[lit-ideas] Re: Show and tell

  • From: "" <dmarc-noreply@xxxxxxxxxxxxx> (Redacted sender "Jlsperanza@xxxxxxx" for DMARC)
  • To: lit-ideas@xxxxxxxxxxxxx
  • Date: Thu, 8 May 2014 09:57:53 -0400 (EDT)

My last post today!
In a message dated 5/8/2014 8:29:05 A.M. Eastern Daylight Time,  
donalmcevoyuk@xxxxxxxxxxx writes:
"The ‘say/show’ distinction is admittedly  problematic – even highly 
problematic. But that does not mean it is wrong (it  does not mean it is right 
either of course)."
Well, if you are, like Grice, a bivalentist, then if p is not right, it is  
wrong, and unlike 'double negation', two wrongs don't make it right.
"This post," McEvoy goes on,
"is to say a few things by way of defence of [Witters]’s fundamental POV – 
 and that it is a POV to be taken seriously and not dismissed as silly."
Or 'blessed', as I prefer. ""Silly", etymologically, is blessed." ("She is  
silly is, etymologically, she is blessed" -- cfr. the Oxford Dictionary on 
the  Silly Virgin Mary).

"It wants to stress that some of the opposition to this POV arises from  
not taking seriously enough the idea that there are “limits of language”. 
Unless  we take very seriously the idea that there are “limits of language”, 
it is  almost inevitable that we shall not take an idea like a ‘say/show’ 
distinction  very seriously."
But cfr. is a cosmologist were to argue:

"The problem with you, Newton, is that you don't seriously recognise  that 
the Universe is FINITE". "There are LIMITS OF THE UNIVERSE".
Since one of the teachings of Chomsky is that language is open-ended,  
generating every day brilliancies like the poetic line from a quatrain,
Colourless green ideas sleep furiously.
it is HARDER to argue that language HAS limits -- or rather the onus  
probandi lies with the 'finitist'.
"It seems to me that [Witters] is on the right lines in thinking most of us 
 are largely blind to the “limits of language” as he is concerned with 
them. We  (unconsciously or otherwise) tend to the view that language can do 
whatever we  want or need it to do: after all, we might think, specify 
something that  language cannot do?"
Well, good ole Witters once infamously, perhaps he had a cold that day,  
invited one of his many friends, to 'try and describe the aroma of  coffee'.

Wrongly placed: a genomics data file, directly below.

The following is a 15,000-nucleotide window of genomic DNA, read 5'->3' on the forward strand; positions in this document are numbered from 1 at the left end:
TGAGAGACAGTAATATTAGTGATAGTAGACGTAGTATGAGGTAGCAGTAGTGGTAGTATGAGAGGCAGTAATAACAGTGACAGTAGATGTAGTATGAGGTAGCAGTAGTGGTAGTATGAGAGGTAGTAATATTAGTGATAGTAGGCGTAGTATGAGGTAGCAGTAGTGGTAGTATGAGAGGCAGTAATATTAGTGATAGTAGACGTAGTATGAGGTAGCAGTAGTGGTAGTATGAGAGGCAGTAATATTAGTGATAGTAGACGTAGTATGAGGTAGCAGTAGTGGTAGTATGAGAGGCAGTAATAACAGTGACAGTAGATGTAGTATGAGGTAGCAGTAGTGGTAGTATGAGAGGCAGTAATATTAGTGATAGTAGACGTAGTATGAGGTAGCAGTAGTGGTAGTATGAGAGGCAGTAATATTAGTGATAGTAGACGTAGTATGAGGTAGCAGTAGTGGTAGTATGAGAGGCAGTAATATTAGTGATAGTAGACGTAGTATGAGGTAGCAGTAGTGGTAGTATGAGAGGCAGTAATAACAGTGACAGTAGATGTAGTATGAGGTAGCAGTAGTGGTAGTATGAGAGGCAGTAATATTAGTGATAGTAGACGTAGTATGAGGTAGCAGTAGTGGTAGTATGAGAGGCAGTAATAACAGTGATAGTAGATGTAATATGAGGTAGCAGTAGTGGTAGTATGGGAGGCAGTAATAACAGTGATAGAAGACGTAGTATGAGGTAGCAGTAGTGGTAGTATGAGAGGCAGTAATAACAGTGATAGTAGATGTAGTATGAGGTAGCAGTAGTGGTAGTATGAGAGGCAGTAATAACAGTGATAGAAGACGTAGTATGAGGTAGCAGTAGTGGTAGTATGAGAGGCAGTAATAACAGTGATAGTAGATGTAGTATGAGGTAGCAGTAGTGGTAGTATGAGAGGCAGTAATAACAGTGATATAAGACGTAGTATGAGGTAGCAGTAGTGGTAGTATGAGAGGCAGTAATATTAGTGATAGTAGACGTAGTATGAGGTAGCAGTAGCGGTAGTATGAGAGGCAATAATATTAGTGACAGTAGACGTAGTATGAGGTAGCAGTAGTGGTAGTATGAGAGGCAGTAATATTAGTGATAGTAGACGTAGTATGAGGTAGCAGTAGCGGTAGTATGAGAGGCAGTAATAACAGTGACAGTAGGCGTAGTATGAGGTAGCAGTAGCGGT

--- I think he was sceptical about one's KNOWING other minds, too ("I know  
you have a headache, so I won't ask").
"But this challenge would be naïve (naïve like Turing’s challenge): for, in 
 being able to specify, we would have to be able to put into language the  
challenge language must meet – and it is not surprising that language can 
meet  (most or all of) the challenges that can be put into language."
I think there are undecidability issues that may be counter-examples to  
There are two distinct senses of the word "undecidable" in contemporary  
use. The first of these is the sense used in relation to Gödel's theorems, 
that  of a statement being neither provable nor refutable in a specified 
deductive  system. The second sense is used in relation to computability theory 
and applies  not to statements but to decision problems, which are countably 
infinite sets of  questions each requiring a yes or no answer.
McEvoy goes on:
"To understand [Witters]’s very different POV we need to understand that,  
for [Witters], language is very limited in fundamental ways: the “limits of  
language” are extremely severe, but they are often inconspicuous to us,  
particularly because those limits are not themselves expressed in language – 
so  we use language blind to its limits. They are also invisible to us"
"because language by and large does what we ordinarily try to do with it:  
so we ordinarily do not experience or run up against its limits. Here is an  
analogy with a machine-builder. The machine-builder has a whole range of 
items  with which to build machines – nuts and bolts, springs and coils, 
levers and  buttons, cylinders and pumps etc. The machine-builder may not 
experience any  “limits to machines”: he may even challenge anyone to specify 
kind of  machine, claiming that he can always make a machine to that 
specification. But  this challenge would be naïve (as per Turing’s ‘machine